The Bethel Diaries is on ongoing series about volunteering in Beijing. For the first installment, click here.
It’s crunch time at Bethel. Not only did Chi Fan for Charity successfully wrap up in November with over RMB 550,000 raised for Bethel and Educating Girls of Rural China (EGRC), but we also participated in several holiday bazaars and held a series of rotating art shows this month with 100 paintings by Bethel children up for auction.
Currently, I’m in the middle of compiling Bethel’s annual report for release in January 2016. As a life-long writer, I’ve always believed that words matter. However, I’m realizing that careful word choice and selective editing may be especially important in a non-profit context.
Most NGOs and non-profit organizations are keen to control their messaging and the way they are presented in the media. There are sound reasons for this. When an organization’s mission is diluted or misunderstood by others, not only can that make it harder for them to carry out their mandate, but it can also threaten fundraising and sponsorship efforts.
The language used by an organization also reflects it values. For example, early on at Bethel I learned the difference between "a child who is blind or visually-impaired (with a focus on children without parents)" versus "a blind or visually-impaired orphan."
First off, "blind" isn’t the same thing as "visually-impaired." A visually-impaired (VI) person has low vision (defined by the Centers for Disease Control and the World Health Organization as vision between 20/70 and 20/400 with the best possible correction) while a blind person has visual acuity worse than 20/400 with the best possible correction.
Second, Anna from Bethel says they always try to use "people first language" by highlighting the children’s humanity and abilities in all communications rather than their disabilities.
In the example above – "a child who is blind or visually-impaired (with a focus on children without parents)" versus "a blind or visually-impaired orphan" – the first construction doesn’t dwell on the children’s status as orphans.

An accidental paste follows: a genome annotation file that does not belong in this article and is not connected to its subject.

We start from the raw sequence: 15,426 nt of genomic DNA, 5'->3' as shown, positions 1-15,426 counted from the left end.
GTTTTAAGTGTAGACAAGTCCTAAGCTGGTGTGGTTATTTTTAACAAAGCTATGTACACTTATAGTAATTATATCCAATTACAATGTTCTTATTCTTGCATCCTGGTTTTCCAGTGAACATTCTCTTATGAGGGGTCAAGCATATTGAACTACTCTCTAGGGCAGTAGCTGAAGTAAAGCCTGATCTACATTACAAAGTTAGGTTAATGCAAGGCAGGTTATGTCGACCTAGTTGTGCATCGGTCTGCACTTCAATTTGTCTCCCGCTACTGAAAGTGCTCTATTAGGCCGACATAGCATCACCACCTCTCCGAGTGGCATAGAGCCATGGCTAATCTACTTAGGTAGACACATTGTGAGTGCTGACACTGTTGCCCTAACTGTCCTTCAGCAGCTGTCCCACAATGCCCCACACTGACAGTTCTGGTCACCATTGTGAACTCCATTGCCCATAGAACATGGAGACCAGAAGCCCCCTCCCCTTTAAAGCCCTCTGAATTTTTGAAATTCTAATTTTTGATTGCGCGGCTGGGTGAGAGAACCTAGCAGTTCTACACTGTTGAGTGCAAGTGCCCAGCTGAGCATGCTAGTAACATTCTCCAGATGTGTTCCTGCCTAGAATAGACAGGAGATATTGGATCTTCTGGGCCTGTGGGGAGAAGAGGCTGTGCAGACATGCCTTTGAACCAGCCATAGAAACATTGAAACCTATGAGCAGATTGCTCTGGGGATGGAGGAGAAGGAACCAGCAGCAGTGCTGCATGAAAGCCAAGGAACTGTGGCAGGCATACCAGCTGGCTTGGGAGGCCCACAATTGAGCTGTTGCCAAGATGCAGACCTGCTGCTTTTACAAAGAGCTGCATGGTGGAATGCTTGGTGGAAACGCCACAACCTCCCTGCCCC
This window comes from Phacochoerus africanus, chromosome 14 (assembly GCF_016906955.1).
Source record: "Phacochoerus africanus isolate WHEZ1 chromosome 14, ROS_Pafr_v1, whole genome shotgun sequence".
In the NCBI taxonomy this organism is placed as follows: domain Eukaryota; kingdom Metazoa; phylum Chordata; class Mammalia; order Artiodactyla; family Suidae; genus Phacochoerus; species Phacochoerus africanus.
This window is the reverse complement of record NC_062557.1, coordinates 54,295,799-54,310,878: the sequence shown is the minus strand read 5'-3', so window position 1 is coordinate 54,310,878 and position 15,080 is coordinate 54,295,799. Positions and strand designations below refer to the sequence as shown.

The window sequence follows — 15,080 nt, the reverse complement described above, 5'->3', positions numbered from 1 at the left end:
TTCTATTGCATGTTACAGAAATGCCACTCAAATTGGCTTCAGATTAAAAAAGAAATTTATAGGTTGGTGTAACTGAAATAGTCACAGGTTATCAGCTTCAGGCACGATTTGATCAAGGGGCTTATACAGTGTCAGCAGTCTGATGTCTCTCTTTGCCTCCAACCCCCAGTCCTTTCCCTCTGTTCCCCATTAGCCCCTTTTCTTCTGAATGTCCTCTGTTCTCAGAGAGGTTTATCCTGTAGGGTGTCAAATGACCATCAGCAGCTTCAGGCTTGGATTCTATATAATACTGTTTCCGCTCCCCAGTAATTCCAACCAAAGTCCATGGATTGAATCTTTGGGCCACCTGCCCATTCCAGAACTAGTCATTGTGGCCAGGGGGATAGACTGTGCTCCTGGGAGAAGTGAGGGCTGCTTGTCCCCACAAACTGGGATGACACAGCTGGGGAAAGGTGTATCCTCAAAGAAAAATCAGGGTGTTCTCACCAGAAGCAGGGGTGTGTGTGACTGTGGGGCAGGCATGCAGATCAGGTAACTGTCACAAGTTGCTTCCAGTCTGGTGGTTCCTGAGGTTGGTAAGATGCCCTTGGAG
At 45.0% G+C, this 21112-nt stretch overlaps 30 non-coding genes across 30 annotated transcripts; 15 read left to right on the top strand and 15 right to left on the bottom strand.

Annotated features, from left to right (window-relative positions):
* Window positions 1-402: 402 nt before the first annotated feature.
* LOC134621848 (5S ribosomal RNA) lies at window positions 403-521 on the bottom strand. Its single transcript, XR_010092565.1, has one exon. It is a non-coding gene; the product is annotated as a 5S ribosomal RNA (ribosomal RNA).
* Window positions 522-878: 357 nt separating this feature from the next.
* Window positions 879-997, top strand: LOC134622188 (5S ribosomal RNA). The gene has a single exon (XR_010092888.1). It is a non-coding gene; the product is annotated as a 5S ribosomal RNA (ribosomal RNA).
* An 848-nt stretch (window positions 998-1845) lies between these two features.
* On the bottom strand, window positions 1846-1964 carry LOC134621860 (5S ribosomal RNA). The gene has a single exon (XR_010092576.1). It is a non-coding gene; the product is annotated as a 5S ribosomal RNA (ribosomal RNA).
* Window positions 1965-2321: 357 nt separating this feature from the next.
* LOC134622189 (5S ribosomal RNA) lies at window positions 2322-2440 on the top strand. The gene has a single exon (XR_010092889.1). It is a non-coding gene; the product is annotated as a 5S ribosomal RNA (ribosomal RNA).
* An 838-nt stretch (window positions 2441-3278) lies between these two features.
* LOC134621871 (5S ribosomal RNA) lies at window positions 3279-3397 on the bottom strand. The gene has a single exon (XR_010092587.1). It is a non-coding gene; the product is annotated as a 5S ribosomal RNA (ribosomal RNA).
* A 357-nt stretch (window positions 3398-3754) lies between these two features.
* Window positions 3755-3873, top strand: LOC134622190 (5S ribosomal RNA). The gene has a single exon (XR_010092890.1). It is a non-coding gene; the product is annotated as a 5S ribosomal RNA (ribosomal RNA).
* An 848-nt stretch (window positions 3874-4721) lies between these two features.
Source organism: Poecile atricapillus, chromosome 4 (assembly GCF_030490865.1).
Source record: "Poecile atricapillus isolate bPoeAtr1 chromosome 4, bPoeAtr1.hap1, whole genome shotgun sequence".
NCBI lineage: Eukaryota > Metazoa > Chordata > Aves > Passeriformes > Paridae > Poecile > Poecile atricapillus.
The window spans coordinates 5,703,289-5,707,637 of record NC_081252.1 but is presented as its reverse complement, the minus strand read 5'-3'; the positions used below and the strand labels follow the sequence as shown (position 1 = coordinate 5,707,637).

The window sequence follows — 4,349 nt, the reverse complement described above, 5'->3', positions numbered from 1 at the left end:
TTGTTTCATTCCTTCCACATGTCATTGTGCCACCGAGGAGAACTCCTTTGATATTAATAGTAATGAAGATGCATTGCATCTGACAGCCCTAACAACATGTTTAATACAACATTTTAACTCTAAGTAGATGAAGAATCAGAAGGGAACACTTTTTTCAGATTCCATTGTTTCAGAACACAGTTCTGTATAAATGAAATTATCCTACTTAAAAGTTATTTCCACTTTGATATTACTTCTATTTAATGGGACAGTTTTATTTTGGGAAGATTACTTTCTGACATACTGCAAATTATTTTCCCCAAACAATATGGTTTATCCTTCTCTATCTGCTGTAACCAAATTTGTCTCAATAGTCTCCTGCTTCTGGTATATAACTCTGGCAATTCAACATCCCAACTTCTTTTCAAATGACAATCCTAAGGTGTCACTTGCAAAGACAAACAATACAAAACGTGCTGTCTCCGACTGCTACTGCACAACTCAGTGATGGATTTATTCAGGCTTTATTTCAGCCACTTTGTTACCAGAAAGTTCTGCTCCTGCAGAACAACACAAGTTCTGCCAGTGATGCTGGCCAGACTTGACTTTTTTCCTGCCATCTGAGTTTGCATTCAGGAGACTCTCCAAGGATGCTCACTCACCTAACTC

Granted, it’s wordier but also offers a more accurate description of Bethel’s projects, which include outreach efforts with local families (in other words, children who are not orphans).
As an editor, it’s difficult to resist the urge to cut down on wordiness. However, in a non-profit context anything we leave off the page has the potential to distort or undervalue the organization’s mission. I’ve never so carefully considered the implications of using this word versus that word or highlighting one achievement over another.
In short, being a volunteer at Bethel has enabled me to view writing – an old and familiar friend – in new and unexpected ways. More than ever, I’m convinced that words matter.
Tips of the Day
- When you meet a visually-impaired person, don’t assume they need help. Ask if you can offer assistance. Speak face to face with the person. If they consent to your assistance, wait until they grab your arm by the elbow; don’t grab them first.
- When speaking to people who are visually-impaired, don’t be scared to say expressions like "see you later" or "see you tomorrow." You can use the same words you would normally use in conversation.
- Use concrete words and descriptions. Don’t say "this thing" or "that thing."
Sijia Chen is a contributing editor at beijingkids and a freelance writer who has covered travel, tech, culture, parenting, and the environment. Her work has appeared in Travel + Leisure, The Independent, the Beijinger, Midnight Poutine, and more. Follow her on Twitter at @sijiawrites or email her at firstname.lastname@example.org.
Photo: Taro Taylor (Flickr)